The U.S. Bureau of Labor Statistics reports musculoskeletal disorders (MSDs) in 2013 accounted for 380,600 or one-third of all the days-away-from-work cases. BLS also reports workers who sustained MSDs in 2013 required a median of 11 days to recuperate before returning to work, compared with 8 days for all types of cases.
The overall increase in MSDs in industry has prompted research into the causes and in legislation in the U.S. regulating the design of office furniture and duration of video terminal work. Appropriate ergonomic adaptations have been found to effectively reduce the risk of MSD symptoms. Adapting a workstation to each person and their work requirements ensures that it functions as intended. Worker productivity is increased if work areas are arranged to suit them and the type of work being done. They feel better and work better!
To set up workstations for optimal comfort and performance, it is helpful to understand the concept of neutral body posture. Neutral body posture is a comfortable working position in which joints are naturally aligned. Working with the body in a neutral position reduces stress and strain on the muscles, tendons, nerves, and joints, which can reduce the risk of developing an MSD.
Use the following list to help assess workstation setup:
- Is seat height adjusted so feet are positioned flat on floor and fully supported?
- Are knees at same height as hips?
- Are thighs and hips parallel to floor or angled slightly down?
- Does lumbar support make contact with small curve in lower back?
- Are hands, wrists, and forearms straight, in-line, and roughly parallel to floor?
- Are shoulders in a relaxed position with upper arms hanging at side of body?
- Is distance of one to two inches between front edge of seat pan and backside of knees?
- Is seat pan width adequate with one to two inches of space between thigh and chair edge?
- Is keyboard in a flat position directly in front of and aligned with monitor?
- Is keyboard positioned at a height that allows wrists to be in a straight line with arms?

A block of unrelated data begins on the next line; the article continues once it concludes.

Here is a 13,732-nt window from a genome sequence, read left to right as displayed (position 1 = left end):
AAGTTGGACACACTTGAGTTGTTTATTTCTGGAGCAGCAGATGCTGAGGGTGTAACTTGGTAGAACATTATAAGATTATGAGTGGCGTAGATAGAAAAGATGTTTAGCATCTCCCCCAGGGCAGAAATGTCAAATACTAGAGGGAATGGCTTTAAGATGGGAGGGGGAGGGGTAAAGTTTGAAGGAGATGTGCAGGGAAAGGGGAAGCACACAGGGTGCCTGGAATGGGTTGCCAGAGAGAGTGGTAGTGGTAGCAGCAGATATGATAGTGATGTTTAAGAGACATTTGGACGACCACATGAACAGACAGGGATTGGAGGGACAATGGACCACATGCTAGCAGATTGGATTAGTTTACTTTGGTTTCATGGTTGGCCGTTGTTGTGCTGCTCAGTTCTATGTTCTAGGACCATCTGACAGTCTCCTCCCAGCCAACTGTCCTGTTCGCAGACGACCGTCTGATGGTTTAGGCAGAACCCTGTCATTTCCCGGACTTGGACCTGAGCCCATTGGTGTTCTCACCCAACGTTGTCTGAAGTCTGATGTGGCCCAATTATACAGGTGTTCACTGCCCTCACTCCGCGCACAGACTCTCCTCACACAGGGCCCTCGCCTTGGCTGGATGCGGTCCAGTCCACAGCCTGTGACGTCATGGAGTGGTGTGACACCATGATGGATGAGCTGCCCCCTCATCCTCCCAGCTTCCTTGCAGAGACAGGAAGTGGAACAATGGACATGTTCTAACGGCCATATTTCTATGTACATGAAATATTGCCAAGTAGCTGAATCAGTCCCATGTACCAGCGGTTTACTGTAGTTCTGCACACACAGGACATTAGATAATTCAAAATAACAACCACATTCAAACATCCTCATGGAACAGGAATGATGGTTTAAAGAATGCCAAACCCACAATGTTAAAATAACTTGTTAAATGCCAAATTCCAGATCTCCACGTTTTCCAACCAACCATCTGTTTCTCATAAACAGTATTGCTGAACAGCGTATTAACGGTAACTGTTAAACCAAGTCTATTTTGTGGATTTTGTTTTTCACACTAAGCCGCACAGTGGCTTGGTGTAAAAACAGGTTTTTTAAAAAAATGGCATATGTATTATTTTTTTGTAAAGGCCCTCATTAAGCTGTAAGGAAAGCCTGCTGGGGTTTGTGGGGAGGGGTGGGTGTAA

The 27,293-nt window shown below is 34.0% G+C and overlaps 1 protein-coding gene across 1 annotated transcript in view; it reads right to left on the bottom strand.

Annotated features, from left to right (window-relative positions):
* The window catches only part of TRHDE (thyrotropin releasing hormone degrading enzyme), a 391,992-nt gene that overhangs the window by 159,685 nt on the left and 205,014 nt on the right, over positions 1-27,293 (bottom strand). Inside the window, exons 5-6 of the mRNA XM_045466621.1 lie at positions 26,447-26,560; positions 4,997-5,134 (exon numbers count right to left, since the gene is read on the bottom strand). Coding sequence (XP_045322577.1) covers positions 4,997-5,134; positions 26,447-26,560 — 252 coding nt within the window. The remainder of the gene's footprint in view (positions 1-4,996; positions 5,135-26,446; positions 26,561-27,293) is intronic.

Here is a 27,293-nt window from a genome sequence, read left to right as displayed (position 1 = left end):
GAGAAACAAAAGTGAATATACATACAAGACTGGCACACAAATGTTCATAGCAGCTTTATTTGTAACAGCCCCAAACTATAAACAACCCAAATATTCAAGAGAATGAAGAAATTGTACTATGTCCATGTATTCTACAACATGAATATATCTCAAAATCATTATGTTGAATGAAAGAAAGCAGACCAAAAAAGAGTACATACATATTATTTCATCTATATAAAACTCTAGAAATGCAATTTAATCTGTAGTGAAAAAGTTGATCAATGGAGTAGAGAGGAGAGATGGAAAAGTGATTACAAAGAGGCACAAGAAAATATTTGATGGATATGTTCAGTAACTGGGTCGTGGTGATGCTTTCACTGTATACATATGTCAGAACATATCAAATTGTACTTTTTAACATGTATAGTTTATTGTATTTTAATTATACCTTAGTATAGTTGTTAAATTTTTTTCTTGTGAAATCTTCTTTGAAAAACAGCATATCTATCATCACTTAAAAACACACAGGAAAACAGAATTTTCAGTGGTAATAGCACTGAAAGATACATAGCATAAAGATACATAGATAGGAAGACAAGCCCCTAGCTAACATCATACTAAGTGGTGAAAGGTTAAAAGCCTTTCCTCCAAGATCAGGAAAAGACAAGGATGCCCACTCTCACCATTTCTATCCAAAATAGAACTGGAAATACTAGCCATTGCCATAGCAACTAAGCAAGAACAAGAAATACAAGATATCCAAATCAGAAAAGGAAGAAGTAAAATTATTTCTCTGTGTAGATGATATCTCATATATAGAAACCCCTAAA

- Once height is adjusted, is keyboard tray level or in a downward tilt?
- Is mouse at same level as and in close proximity to keyboard?
- Mouse fits hand comfortably and keeps fingers relaxed and slightly curved?
- Wrist rest or mouse pad allows wrist to rest on a soft surface and help avoid contact pressure?
- Is monitor positioned directly in front and square with keyboard?
- Is monitor placed at a comfortable distance for viewing?
- Is top 1/3 of monitor screen at eye level?
- If wearing bifocal, trifocal, or progressive lenses, is monitor lowered to avoid tilting head back while viewing?
- Is document holder used to help scan between document and screen?
- Is phone positioned close to workstation to avoid extended reaching while dialing and/or answering calls?
- If using phone for extended periods of time, is a headset or speaker phone used?
The dollars spent on improving the ergonomic design of workstations have an excellent return on investment. This investment leads to improved performance and improved well-being. Ergonomics provides the foundation for effective management and well-trained workers to perform at their best level.
For additional assistance with office ergonomics, please contact Gary Smith, CRM, at (517) 338-3367 or Gary.Smith@cmi-yorkrsg.com
1. OSHA Computer Workstations eTool: https://www.osha.gov/SLTC/etools/computerworkstations/
2. SAIF Corporation: http://www.saif.com/safetyandhealth/Safety_topics/Prevent_injuries/Ergonomics.html